Piper died before the birth of my daughter. Florian, though, got to meet Samantha and took great pride and delight in her. I remember near the end she and I would be over at his apartment, and she would crawl around exploring everything. She would always wind up with a bottle of pills in each fist, from his seemingly endless array of bottles (with the child safety tops on securely, of course). She would entertain herself by shaking them like they were rattles. That's the irony about having kids around. They seem to normalize just about anything, no matter how sad or painful it is. One time I asked him, "How are you doing?" He said, "I know Piper is dead, and I'm very sick and don't have much time left. But they have me on antidepressants, and so none of it seems that important." I think that particular medication was the only way he or pretty much anyone in that situation could have gotten through the day.

Piper and Florian had separate physicians in separate hospitals. They died so differently. Piper waited until no one was around and just snuck away quietly after so many months of struggling. Florian waited until we were all around him in a circle at the hospital, so we could witness his death. That says so much about their personalities. They were each so unique. Piper grew up in the Midwest on a farm. Near the end his mother, father and brother made the trek to see him one last time. I had never met them before. They only came for a day or two, but they knew he would be dying soon. They needed to see him one more time and say goodbye. His father was actually wearing overalls. They looked very out of place in New York, as you can imagine. They were completely overwhelmed by everything that was happening.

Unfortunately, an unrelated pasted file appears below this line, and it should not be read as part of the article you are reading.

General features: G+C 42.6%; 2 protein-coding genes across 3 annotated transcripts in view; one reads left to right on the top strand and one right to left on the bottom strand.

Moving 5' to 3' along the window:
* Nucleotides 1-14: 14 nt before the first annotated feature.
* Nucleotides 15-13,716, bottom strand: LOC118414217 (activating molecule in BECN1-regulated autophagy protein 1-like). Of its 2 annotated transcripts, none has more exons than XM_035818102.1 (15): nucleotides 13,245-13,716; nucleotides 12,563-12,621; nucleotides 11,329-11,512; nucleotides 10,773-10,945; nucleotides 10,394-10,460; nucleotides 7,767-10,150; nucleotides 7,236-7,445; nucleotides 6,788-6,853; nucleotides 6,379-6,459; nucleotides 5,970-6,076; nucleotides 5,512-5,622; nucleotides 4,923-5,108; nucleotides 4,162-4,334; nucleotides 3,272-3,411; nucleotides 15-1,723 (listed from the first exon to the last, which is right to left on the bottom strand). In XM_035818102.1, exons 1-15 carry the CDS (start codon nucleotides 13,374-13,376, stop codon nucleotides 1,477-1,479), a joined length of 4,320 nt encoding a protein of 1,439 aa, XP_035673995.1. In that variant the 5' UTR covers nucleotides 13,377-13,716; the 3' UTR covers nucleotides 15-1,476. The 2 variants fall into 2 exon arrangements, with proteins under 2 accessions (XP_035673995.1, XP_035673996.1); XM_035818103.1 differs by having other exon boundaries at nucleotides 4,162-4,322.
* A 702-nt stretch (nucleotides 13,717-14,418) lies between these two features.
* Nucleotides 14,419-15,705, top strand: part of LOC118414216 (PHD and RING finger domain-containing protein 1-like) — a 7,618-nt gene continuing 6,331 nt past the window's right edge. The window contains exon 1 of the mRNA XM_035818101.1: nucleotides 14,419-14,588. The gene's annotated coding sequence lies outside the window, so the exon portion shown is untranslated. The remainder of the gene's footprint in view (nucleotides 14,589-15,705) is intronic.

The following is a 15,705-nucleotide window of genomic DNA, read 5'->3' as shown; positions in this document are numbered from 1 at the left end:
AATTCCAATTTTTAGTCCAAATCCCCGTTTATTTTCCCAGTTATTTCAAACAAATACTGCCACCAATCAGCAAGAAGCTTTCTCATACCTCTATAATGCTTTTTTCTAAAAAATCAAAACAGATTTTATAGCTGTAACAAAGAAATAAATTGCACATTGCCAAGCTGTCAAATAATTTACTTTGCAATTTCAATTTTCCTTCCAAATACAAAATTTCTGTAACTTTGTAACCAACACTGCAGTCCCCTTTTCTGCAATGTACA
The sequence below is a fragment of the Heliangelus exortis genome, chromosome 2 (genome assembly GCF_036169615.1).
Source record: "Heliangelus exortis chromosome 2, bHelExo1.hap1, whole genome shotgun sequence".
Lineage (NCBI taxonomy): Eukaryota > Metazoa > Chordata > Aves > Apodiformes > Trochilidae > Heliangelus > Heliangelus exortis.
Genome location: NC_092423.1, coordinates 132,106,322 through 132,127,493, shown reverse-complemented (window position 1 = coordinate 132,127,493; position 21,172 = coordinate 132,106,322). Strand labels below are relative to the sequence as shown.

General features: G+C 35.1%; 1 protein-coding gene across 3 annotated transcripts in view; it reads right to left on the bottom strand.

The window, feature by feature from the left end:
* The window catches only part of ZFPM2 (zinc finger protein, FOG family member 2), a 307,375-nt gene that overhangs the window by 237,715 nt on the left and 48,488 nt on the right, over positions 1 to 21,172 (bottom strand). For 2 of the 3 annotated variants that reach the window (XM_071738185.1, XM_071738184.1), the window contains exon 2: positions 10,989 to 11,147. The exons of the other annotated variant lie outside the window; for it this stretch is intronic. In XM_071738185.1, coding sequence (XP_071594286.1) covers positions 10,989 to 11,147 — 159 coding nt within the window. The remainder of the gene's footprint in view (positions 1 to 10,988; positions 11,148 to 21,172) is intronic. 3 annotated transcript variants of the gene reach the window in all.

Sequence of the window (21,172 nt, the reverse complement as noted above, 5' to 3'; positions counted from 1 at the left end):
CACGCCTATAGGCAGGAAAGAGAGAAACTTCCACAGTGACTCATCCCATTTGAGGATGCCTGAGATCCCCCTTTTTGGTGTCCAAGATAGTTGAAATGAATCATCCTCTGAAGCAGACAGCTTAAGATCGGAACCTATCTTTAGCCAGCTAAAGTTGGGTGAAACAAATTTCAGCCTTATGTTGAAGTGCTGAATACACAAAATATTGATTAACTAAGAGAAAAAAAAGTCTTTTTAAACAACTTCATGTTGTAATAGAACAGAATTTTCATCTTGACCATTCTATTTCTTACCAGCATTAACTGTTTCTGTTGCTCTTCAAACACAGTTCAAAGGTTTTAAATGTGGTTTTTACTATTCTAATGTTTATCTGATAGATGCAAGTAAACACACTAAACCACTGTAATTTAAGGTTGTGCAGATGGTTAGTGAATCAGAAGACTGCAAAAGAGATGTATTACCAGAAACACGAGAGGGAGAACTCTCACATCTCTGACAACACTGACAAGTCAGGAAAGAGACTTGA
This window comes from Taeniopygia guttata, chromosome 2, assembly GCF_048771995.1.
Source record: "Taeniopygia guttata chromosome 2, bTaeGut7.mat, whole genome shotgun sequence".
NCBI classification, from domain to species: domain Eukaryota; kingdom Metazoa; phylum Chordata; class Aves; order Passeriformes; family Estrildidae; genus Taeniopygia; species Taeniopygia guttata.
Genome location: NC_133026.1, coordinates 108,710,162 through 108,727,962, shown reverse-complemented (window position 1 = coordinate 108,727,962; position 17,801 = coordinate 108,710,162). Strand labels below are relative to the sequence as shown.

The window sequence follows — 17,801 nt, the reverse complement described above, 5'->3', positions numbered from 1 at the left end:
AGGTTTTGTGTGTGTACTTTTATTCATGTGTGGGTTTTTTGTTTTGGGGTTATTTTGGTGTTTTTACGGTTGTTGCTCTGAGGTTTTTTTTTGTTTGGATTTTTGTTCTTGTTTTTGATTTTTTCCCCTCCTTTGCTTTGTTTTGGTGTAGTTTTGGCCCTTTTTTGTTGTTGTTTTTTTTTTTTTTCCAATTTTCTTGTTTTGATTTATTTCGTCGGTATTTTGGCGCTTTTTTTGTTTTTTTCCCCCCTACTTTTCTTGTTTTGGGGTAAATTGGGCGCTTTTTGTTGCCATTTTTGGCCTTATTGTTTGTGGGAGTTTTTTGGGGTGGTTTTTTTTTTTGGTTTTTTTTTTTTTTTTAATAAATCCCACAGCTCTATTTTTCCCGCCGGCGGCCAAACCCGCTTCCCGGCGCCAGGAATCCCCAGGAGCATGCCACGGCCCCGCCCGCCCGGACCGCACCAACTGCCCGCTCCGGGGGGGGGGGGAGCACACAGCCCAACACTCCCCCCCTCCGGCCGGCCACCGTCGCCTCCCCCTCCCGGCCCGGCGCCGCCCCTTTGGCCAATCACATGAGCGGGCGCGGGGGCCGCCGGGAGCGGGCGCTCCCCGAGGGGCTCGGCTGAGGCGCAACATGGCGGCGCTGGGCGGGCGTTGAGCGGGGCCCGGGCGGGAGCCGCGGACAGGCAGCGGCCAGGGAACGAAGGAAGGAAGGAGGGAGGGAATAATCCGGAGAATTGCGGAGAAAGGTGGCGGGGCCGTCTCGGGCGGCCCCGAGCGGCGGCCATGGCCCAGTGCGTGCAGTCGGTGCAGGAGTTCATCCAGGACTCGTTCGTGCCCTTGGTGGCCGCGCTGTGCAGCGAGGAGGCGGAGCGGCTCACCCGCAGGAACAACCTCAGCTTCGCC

It took Piper a long time to finally let go. We all thought that part of the problem was that he was waiting to see Florian to say goodbye, but Florian was very sick himself and couldn't leave Mount Sinai Hospital. This was the mid-'90s, and the technology of a videophone was relatively new. However, we managed to have one hooked up so he could see Florian's face through the phone and Florian could tell him it was "OK to go." Florian spoke for so long, and Piper didn't seem to react at all. Then suddenly he lurched up in bed and growled out Florian's name, and this torrent of blood came shooting out of his mouth. He died very soon after.

Both men were so worried about their ashes not being scattered or buried together. They wanted such different things done with them, and finally they decided that it was more important to listen to that. I remember Florian saying that their spirits would be together, so it didn't matter what happened to their actual ashes. Piper's ashes were buried or scattered on his family's farm because that felt like coming home to him. Florian's ashes were thrown over the Niagara Falls. They were opposites in so many ways, yet they were so close and loved each other so much.

Hill: What drew you to work with GMHC?